The daily readings are the Propers (Lections) for the following Sunday, so that the daily devotions can prepare us for worship. Additional Lections are from Common Service Book of the Lutheran Church, “Scripture lessons for Matins and Vespers,” United Lutheran Church of America, General Rubrics VIII. Scripture lessons for Matins and Vespers, p. 299 – 304, Philadelphia, 1918.

The previous 2- year Bible Study based on the Lutheran Book of Worship, Daily Lectionary for personal devotions p.179-192, Augsburg Publishing House, Minneapolis, 1978, is available at:

http://shepherdboy.byethost12.com/ (Please bookmark this link).

This ‘blog is mirrored at:

http://shepherdboy-mydailywalk.blogspot.com/

Shepherdboysmydailywalk’s Blog

.mp3 Podcasts via Linux Festival text-to-speech and Panopreter Basic text-to-speech are available at:

http://shepherdboy.byethost12.com/dw_bible2/a_year/Wklx_a.html

http://shepherdboy.byethost12.com/dw_bible2/b_year/wklx_b.html

http://shepherdboy.byethost12.com/dw_bible2/c_year/wklx_c.html

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This ‘blog is now available in mobile-optimized format:

http://winksite.mobi/shepherdboy/MyDailyWalk

Free to distribute; for personal use, Bible Study Groups, and Adult Christian Education. Disk Image and/or .zip file to burn the complete Bible Study to CD are available at:

http://shepherdboy.byethost12.com/#Burn_Site_to_CD

To get the most from these studies, it is suggested that you first read the scripture texts for the entry, and then the paraphrase and commentary. It is also recommended that you look up the scripture references, unless you recognize and recall them from memory.

I will post weekly by Saturday, noon, (God willing), Pacific time (UTC-8:00) for the week of the Church Season which begins on Sunday. Please scroll down for the desired day, or save the week to your desktop/hard drive.

Podcast: Week of Holy Trinity C

Holy Trinity Sunday – C

First Posted May 31, 2010;
Podcast: Holy Trinity Sunday C

Proverbs 8:22-31– God’s Wisdom;
Psalm 8 – God’s Glory; Mankind’s Honor;
Romans 5:1-5 – Peace with God through Christ;
John 16:12-15 – Guidance by the Holy Spirit;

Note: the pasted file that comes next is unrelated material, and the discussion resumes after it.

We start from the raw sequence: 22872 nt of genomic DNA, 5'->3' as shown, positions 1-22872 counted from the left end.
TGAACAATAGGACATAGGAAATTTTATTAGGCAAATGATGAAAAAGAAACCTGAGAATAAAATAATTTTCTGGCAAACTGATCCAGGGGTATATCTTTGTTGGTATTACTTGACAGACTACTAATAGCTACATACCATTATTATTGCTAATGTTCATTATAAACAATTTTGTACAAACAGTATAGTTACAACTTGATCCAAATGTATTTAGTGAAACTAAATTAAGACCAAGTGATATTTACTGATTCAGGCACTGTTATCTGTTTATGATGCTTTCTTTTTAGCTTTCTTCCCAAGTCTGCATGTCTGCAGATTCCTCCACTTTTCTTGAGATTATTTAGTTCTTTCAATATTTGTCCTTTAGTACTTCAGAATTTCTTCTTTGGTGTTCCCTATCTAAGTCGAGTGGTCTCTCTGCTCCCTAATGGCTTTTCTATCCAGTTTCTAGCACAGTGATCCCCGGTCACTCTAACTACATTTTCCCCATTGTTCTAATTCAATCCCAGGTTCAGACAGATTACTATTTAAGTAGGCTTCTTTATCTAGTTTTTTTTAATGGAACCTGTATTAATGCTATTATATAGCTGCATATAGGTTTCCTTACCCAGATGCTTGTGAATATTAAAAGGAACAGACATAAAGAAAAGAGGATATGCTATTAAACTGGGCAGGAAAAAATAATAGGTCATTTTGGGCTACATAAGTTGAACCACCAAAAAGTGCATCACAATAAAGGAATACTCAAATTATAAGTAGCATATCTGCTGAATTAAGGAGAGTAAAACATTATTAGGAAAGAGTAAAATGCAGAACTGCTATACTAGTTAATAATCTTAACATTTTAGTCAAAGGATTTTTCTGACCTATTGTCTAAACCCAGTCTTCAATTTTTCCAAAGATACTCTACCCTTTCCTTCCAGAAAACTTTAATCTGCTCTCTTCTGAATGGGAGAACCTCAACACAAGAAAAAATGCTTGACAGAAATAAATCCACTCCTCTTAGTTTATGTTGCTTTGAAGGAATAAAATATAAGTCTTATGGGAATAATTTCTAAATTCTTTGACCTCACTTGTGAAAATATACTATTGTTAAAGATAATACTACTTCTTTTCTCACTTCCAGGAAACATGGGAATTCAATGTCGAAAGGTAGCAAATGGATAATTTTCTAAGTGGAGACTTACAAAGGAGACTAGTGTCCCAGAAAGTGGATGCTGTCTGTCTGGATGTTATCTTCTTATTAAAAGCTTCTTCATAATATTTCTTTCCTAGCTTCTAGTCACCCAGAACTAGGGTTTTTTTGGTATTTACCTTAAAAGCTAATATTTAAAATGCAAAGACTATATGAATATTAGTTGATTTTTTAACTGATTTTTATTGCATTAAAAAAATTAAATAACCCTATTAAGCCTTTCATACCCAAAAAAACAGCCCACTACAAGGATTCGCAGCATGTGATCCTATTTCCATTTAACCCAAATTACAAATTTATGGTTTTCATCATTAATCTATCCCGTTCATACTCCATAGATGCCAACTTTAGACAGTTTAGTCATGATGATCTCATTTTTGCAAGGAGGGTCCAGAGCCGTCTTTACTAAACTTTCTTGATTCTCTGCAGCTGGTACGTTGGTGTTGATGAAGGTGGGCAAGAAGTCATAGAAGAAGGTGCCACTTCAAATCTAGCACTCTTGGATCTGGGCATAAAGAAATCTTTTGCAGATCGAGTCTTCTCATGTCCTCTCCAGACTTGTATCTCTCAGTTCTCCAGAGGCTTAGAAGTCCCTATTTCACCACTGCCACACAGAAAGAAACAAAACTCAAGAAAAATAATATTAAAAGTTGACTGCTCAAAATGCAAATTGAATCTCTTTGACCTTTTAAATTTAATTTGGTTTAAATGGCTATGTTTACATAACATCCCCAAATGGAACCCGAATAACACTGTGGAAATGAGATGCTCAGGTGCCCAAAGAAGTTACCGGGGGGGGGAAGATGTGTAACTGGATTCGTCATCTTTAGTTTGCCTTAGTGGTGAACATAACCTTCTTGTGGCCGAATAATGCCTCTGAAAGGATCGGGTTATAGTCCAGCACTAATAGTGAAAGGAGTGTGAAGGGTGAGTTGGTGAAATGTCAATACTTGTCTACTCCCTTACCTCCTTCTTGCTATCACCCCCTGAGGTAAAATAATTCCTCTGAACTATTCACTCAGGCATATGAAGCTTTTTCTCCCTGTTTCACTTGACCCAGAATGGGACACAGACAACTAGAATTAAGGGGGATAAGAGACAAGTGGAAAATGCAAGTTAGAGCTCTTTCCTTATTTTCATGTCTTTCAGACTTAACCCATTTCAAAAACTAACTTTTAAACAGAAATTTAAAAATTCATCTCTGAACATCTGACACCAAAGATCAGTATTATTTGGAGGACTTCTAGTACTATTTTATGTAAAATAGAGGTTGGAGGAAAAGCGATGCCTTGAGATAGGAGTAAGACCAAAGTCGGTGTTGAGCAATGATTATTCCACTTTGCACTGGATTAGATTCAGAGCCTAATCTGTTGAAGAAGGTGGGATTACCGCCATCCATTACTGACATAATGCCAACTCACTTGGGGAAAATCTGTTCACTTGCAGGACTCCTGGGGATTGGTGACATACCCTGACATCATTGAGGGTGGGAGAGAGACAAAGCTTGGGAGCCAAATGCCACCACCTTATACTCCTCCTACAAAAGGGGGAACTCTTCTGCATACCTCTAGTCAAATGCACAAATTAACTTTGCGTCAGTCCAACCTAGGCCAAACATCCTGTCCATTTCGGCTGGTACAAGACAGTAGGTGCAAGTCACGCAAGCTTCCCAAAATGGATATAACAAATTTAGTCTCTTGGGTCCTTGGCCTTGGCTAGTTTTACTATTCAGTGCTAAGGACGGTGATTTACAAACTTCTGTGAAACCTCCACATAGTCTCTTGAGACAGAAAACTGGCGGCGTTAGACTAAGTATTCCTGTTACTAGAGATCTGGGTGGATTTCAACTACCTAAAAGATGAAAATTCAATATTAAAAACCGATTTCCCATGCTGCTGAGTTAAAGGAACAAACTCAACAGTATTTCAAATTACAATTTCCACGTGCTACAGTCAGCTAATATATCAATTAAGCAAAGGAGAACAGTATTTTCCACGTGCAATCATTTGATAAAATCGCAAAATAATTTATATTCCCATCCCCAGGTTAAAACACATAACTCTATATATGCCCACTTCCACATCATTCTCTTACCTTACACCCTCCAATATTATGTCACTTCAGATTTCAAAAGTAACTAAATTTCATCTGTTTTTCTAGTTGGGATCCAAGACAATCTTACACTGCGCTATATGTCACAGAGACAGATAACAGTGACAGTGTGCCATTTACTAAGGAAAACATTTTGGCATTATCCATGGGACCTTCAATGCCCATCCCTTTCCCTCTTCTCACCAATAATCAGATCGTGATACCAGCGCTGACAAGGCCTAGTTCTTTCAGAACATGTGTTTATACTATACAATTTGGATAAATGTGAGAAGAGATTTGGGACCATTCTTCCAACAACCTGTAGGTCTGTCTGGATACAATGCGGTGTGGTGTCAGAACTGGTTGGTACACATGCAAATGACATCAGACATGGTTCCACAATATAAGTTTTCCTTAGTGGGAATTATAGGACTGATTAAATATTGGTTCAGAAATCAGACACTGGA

Proverbs 8:22-31 Paraphrase:

God’s wisdom was established as the first act of creation, before the depths of the sea and the springs of water, before mountains and hills were formed, before the land with its fields, before the dust of the earth. Wisdom attended the establishment of the heavens, the skies and the horizon, the fountains of the deep, the limits of the seas and the foundations of the earth. Wisdom was like a master workman. Wisdom was God’s delight, and wisdom rejoiced before the Lord always, delighting in mankind.

Psalm 8 Paraphrase:

“O Lord, our Lord, how majestic is thy name in all the earth” (Psalm 8:1)! God’s glory established above the heavens is praised by the songs of babies and infants. Because of his enemies the Lord has established a bulwark to keep out enemies and avengers (those who bear a grudge).

When one considers the vastness of the universe and the magnitude of sun, moon, and stars, what is mankind, that the Lord notices and cares for him.

But God has made mankind only slightly lower than God, and has given him glory and honor. God has given mankind dominion over all Creation; all the creatures God has created.

The name of our Lord is majestic throughout the earth.

Romans 5:1-5 Paraphrase:

When we rely on faith (obedient trust) in Jesus for our justification (Christ’s righteousness attributed to us; the opposite of condemnation), we have reconciliation and peace with God. Through Jesus we have access to God’s grace (unmerited favor) and we rejoice in the hope of sharing in God’s glory. We can even rejoice in suffering, knowing that suffering produces endurance, character and hope. Our hope will not disappoint because we have been given the gift of the indwelling Holy Spirit, through whom we experience God’s love.

John 16:12-15 Background:

After the Last Supper, Jesus was giving the disciples his farewell discourse, to prepare them for his arrest, crucifixion, resurrection and ascension into heaven.

John 16:12-15 Paraphrase:

There were other things Jesus wanted his disciples to know but they could not absorb and understand them yet. But when they had received the promised “baptism” of the Holy Spirit, the Spirit of truth, he would guide them into all truth. The Holy Spirit would not teach them his own opinions, but would faithfully teach them what God had declared, and would reveal what would occur in the future. The Holy Spirit will glorify Jesus. All that God the Father has belongs to Jesus and the Holy Spirit will declare to the disciples all that belongs to Jesus.

Commentary: